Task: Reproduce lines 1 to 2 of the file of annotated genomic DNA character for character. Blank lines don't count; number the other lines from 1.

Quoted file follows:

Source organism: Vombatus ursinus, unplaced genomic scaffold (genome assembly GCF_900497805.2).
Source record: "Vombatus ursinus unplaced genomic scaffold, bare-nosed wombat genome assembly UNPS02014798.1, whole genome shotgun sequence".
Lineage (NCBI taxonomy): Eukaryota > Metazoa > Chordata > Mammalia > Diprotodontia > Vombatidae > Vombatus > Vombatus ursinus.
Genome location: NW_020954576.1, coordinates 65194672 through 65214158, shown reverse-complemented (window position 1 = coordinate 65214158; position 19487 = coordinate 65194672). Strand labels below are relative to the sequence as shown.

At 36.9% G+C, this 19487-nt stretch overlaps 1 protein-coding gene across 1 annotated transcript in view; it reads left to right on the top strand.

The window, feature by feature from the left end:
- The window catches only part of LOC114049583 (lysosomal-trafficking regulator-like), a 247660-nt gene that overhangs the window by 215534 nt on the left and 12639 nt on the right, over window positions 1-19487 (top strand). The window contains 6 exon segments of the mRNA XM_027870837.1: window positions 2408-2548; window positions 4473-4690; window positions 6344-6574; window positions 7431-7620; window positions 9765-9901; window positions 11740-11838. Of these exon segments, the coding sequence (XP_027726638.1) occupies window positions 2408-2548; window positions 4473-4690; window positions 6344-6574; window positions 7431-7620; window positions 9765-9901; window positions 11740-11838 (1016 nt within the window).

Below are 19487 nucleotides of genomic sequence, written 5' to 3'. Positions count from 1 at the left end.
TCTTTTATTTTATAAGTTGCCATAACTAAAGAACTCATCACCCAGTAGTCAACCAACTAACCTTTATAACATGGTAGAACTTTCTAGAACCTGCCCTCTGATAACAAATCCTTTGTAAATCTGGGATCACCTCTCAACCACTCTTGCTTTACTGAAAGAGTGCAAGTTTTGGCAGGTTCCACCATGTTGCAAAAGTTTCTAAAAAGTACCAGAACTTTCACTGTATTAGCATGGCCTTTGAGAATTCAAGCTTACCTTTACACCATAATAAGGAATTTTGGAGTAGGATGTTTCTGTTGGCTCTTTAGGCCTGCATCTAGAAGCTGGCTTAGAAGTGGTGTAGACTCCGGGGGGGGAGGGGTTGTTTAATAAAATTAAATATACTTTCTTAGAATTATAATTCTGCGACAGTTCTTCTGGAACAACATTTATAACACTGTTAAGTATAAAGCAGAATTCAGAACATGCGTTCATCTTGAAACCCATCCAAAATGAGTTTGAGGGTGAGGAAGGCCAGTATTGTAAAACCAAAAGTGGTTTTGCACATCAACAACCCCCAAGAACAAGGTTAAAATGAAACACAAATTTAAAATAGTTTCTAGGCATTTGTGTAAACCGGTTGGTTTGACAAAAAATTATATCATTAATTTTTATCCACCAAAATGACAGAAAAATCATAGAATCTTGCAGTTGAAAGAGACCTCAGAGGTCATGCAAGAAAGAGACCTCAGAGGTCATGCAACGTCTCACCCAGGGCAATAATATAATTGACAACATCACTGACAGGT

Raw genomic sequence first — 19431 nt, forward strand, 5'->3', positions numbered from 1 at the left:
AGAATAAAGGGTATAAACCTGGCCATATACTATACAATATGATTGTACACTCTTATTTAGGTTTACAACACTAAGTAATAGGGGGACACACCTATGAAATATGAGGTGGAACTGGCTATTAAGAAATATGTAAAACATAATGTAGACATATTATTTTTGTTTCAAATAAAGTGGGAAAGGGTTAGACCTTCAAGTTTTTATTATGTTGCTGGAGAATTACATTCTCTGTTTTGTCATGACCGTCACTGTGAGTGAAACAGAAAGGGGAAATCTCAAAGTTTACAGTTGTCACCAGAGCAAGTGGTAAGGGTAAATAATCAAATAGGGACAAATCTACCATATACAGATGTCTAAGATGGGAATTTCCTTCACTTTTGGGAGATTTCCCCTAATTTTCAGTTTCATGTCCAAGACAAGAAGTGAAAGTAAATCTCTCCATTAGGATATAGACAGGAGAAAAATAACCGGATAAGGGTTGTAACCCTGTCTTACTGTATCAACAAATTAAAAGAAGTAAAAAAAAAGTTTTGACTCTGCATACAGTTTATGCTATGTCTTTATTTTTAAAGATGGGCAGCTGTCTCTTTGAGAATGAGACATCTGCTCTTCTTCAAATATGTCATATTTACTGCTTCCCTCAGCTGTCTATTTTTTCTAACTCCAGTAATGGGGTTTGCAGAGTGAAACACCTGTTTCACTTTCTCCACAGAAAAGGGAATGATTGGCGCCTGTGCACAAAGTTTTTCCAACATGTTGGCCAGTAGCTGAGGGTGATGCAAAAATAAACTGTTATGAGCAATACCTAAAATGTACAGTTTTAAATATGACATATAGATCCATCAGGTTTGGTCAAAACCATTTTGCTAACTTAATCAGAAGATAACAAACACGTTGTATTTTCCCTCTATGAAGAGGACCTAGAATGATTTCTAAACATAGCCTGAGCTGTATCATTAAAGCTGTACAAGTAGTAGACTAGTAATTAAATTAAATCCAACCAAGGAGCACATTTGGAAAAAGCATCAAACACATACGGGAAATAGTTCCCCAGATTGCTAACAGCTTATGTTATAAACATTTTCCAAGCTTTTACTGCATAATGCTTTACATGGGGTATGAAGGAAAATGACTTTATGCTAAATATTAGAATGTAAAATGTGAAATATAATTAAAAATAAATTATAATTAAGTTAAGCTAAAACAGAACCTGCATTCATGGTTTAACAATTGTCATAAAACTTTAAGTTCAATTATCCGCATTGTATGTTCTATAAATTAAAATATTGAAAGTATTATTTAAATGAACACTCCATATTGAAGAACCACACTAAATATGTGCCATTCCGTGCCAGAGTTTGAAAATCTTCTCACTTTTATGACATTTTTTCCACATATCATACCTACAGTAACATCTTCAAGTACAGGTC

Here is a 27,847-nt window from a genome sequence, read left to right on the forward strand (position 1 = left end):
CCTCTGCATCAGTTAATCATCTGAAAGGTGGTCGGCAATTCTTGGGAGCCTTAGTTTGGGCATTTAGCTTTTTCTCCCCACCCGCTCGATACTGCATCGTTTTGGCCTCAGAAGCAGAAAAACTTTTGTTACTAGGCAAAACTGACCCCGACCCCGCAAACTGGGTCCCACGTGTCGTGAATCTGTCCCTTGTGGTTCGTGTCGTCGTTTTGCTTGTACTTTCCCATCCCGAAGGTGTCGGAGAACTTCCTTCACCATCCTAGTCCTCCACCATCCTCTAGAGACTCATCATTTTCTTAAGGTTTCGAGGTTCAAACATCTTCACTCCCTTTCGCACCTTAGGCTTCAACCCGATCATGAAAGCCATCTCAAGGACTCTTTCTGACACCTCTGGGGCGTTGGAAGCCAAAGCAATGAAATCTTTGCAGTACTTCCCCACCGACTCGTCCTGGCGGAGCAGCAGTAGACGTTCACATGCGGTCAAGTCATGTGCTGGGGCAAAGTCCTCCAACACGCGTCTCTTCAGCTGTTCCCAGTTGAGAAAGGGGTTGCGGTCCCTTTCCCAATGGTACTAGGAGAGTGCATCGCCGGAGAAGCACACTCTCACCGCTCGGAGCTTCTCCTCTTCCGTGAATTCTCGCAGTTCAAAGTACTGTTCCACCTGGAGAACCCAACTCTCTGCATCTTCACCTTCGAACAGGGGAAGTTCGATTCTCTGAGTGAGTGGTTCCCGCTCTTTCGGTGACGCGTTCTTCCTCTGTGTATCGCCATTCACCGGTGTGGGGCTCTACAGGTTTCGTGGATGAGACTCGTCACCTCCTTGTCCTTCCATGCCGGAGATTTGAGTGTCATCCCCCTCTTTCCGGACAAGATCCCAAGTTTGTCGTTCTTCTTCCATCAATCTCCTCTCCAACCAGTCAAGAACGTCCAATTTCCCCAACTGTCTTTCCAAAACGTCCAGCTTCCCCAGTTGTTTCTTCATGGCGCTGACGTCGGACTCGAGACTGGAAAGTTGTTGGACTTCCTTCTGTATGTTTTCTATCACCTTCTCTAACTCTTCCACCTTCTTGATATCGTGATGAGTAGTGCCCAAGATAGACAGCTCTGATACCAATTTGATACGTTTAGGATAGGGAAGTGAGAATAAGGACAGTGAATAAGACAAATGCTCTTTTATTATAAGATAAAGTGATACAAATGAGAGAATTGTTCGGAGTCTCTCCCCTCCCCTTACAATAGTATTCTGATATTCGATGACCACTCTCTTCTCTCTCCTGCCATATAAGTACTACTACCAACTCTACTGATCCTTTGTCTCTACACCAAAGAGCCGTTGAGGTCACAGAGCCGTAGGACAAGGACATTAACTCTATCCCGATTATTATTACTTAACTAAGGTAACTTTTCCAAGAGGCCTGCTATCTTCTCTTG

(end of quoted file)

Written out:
Source organism: Vombatus ursinus, unplaced genomic scaffold (genome assembly GCF_900497805.2).
Source record: "Vombatus ursinus unplaced genomic scaffold, bare-nosed wombat genome assembly UNPS02014798.1, whole genome shotgun sequence".